WASHINGTON — The federal district court judge who ruled against President Obama's expanded immigration executive action earlier this year slammed Justice Department lawyers on Tuesday night for what he called "misconduct" in the case.
U.S. District Court Judge Andrew Hanen formally denied the government's request that he put his ruling in the case on hold while the government appeals his decision in favor of Texas and several other states that have challenged the actions. The Justice Department, expecting that Hanen either would deny their request or not rule at all, already has asked the 5th Circuit Court of Appeals to issue a stay of Hanen's ruling during their appeal of it.
In addition to that, though, Hanen issued a second ruling, ordering the government to provide drafts and other information about a March 3, 2015 Advisory that the government had filed in the case.
The technical nature of that order, however, understates Hanen's action. The March advisory concerns a small, but substantial change to the previous deportation deferral program that Obama implemented in 2012, called Deferred Action for Childhood Arrivals (DACA). Although the government had not granted any deferrals to undocumented immigrants covered only by the expanded terms of the 2014 actions yet, the advisory explained the government had granted three-year deferrals to those eligible under the 2012 terms of DACA. Previously, only two-year deferrals were allowed; the 2014 order allows for three-year deferrals.
The states raised questions about whether these actions conflicted with the federal government's previous statements in the case; the government had said that it would take no actions regarding the 2014 changes until Feb. 18. The federal government has argued that its representations to the court were only intended to mean no actions would be taken as to the expanded class of people covered by the program.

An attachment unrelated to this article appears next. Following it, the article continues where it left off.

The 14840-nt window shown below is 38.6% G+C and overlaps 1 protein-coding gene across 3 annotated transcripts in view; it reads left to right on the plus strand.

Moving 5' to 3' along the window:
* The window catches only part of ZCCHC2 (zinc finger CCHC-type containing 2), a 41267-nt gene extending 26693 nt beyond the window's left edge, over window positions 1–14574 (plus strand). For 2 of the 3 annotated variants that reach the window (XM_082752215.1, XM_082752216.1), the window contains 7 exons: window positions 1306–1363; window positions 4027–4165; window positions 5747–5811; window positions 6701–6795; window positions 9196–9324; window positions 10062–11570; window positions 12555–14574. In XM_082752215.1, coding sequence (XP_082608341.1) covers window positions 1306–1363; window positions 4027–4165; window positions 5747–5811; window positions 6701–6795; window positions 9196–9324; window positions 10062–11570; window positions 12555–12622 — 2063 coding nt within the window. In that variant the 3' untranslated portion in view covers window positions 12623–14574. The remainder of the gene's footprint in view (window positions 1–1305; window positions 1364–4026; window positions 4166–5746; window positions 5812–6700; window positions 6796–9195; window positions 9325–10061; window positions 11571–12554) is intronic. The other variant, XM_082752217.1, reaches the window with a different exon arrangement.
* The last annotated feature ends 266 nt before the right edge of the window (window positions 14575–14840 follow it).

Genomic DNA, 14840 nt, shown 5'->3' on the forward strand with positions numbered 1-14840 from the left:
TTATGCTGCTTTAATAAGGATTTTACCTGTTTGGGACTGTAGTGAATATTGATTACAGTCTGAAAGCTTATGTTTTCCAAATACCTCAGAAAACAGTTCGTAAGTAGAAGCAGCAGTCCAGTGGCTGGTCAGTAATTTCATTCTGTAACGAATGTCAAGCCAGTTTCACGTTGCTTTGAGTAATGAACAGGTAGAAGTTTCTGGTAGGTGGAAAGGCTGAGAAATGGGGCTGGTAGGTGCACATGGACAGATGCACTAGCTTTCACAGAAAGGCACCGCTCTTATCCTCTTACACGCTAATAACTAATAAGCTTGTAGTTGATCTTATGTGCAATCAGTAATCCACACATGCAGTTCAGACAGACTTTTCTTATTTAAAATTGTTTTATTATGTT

The states disagreed and asked Hanen to allow additional discovery, or evidence-gathering, about the issue.
In granting additional discovery on Tuesday night, Hanen harshly criticized the federal government's actions — clearly siding with the states on this side-issue.
"[E]ven under the most charitable interpretation of these circumstances, and based solely upon what counsel for the Government told the Court, the Government knew its representations had created 'confusion,' but kept quiet about it for two weeks while simultaneously pressing this Court to rule on the merits of its motion," Hanen wrote.
Later, he noted, "Fabrications, misstatements, half-truths, artful omissions, and the failure to correct misstatements may be acceptable, albeit lamentable, in other aspects of life; but in the courtroom, when an attorney knows that both the Court and the other side are relying on complete frankness, such conduct is unacceptable."
Referring to the federal government's actions in these circumstances as "misconduct," Hanen wrote that "further investigation" of the issue was merited and went on to state:
The Court orders the attorneys for the Government to file, complete with courtesy copies to the Court and Plaintiffs, the following: (i) any and all drafts of the March 3, 2015 Advisory [Doc. No. 176], including all corresponding metadata and all other tangible items that indicate when each draft of the document was written and/or edited or revised; and (ii) a list of each person who knew about this Advisory, or about the DHS activity discussed therein, and each person who reviewed or approved its wording or filing, as well as the date and time when each person was apprised of this document and/or its contents, or of the DHS activity that is the subject matter thereof. No documents, electronic mails, texts, communications, or tangible items (including without limitation all computer records, hard drives, and servers) of any kind that deal with the Advisory or the subject matters discussed in the Advisory, whether or not owned by the Government, are to be destroyed or erased.
The federal government is to provide the information ordered by April 21.